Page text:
It took less than 48 hours for the N.C. General Assembly to pass an amendment saying marriage is only between a man and a woman. Once that decision was made, the constituents of North Carolina had 5,736 hours to decide what the definition of marriage is before they enter the polls for the May 2012 primary ballots and vote on writing the Defense of Marriage amendment into the state constitution.

When voters are deciding whether to approve or reject the amendment, they will only be able to read the first sentence of the amendment on the ballot. The first sentence states: "Marriage between one man and one woman is the only domestic legal union that shall be valid or recognized in this state."

Under this law, couples in domestic partnerships, homosexual or heterosexual, could lose hospital and prison visitation rights, domestic violence protections, child custody rights and health insurance and tax benefits.

The amendment seems redundant since there is already a law in the books banning same-sex marriage and stating that same-sex marriages performed in other states won't be recognized in North Carolina. The amendment also seems contradictory to previous statements from the General Assembly about how they would lead the state.

In January, when the Republican Party became the majority party in the N.C. General Assembly and the new lawmakers elected Sen. Phil Berger, R-Rockingham, as Senate president pro tempore, he said: "We will lead North Carolina on a path of smaller, smarter, more efficient government."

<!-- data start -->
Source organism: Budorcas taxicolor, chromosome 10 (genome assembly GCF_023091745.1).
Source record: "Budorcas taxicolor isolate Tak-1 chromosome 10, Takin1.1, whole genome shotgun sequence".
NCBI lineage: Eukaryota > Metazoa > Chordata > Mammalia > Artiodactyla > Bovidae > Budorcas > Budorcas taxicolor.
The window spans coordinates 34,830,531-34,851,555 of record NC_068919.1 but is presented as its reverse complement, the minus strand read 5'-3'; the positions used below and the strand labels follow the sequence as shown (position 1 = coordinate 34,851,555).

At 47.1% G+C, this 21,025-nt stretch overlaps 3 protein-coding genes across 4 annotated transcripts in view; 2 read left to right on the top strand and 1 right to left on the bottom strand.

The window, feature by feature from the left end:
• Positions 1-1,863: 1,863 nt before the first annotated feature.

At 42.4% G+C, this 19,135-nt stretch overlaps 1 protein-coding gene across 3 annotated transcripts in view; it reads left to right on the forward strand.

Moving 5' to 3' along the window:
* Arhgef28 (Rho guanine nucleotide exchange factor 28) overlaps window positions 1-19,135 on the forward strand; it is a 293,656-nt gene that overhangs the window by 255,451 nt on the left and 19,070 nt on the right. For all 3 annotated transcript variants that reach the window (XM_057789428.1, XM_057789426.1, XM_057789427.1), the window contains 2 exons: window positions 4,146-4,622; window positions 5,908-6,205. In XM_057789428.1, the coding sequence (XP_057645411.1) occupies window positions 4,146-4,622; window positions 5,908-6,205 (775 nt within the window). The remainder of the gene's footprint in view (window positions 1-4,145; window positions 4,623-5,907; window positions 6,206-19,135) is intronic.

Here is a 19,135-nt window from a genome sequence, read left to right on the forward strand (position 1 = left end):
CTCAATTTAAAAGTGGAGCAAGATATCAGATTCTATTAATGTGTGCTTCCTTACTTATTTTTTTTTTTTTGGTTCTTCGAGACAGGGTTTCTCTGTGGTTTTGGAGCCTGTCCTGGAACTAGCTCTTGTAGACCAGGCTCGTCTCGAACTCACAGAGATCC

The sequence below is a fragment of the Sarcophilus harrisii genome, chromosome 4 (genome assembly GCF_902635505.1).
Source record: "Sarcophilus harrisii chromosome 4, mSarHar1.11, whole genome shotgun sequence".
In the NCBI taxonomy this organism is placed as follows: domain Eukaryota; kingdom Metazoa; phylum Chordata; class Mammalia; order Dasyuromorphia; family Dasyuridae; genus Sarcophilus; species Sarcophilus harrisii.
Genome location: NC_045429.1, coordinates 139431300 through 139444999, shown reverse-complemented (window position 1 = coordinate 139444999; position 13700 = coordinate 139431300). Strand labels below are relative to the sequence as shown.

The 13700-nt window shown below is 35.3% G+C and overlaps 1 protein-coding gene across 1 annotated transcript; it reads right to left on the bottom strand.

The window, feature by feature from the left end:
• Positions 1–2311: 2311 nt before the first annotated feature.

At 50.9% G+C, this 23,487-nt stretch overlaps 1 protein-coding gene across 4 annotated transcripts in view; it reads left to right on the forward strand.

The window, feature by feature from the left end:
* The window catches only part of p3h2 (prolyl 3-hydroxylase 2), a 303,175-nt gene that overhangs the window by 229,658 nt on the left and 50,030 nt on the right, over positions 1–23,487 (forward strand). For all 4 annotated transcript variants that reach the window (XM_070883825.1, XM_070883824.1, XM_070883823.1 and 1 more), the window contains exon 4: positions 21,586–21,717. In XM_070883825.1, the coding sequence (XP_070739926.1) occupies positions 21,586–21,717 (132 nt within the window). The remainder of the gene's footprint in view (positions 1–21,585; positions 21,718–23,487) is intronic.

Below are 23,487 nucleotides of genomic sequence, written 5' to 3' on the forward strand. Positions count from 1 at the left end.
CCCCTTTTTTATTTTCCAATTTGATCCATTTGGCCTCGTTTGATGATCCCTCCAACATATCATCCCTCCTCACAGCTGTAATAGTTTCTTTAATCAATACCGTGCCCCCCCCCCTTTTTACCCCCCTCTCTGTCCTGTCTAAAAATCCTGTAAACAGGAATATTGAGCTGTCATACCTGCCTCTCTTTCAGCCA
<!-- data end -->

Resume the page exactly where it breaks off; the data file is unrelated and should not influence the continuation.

This amendment seems a clear example of big government. How can any constitution change that regulates personal behavior and hinders equal protection under the law fall under small government?

Four years ago, the N.C. Legislature approved a resolution that apologized for slavery. Senate Joint Resolution 1557 states: "The general assembly calls on all North Carolinians to recommit their state, their communities and themselves to the proclamation of their nation's Declaration of Independence and their State Constitution that 'all persons are created equal and endowed by their Creator with certain inalienable rights.'"

If this marriage amendment becomes part of the constitution, will another apology follow saying basically the same thing years down the road? Between now and May, citizens will have to decide what certain inalienable rights are actually endowed to all persons.

The referendum was moved from the November 2012 election to the primaries in order to gain support from some House Democrats. Senator E.S. Newton, R-Nash, said the amendment was not a political ploy to mobilize conservative voters. But it seems like it could be a move to increase the percentage of conservative voters.

The Democratic voter turnout is expected to be low in the primaries because President Barack Obama and Gov. Bev Perdue will both be running for re-election without serious Democratic contenders. With the Republican nomination up in the air, the Republican voter turnout is expected to be high.

Typically, primary elections have a smaller voter turnout than the general election in November, and historically fewer young voters show up for the primaries. The youth has often helped the voice of minorities to be heard. It is the strength, intelligence and heart of the youth that have helped the LGBTQ community gain rights in the past.

Whether you agree with the Defense of Marriage amendment is honestly a moot point. The most important thing is that you get out there to vote in May. Don't just stand for something and speak up for something, but actually do something to help the community you live in reflect what you think is fair. This is a chance for Elon students to do something more than wear a sticker. A "not in my state" sticker really won't make a difference, but going to the polls might actually change lives of people across the state.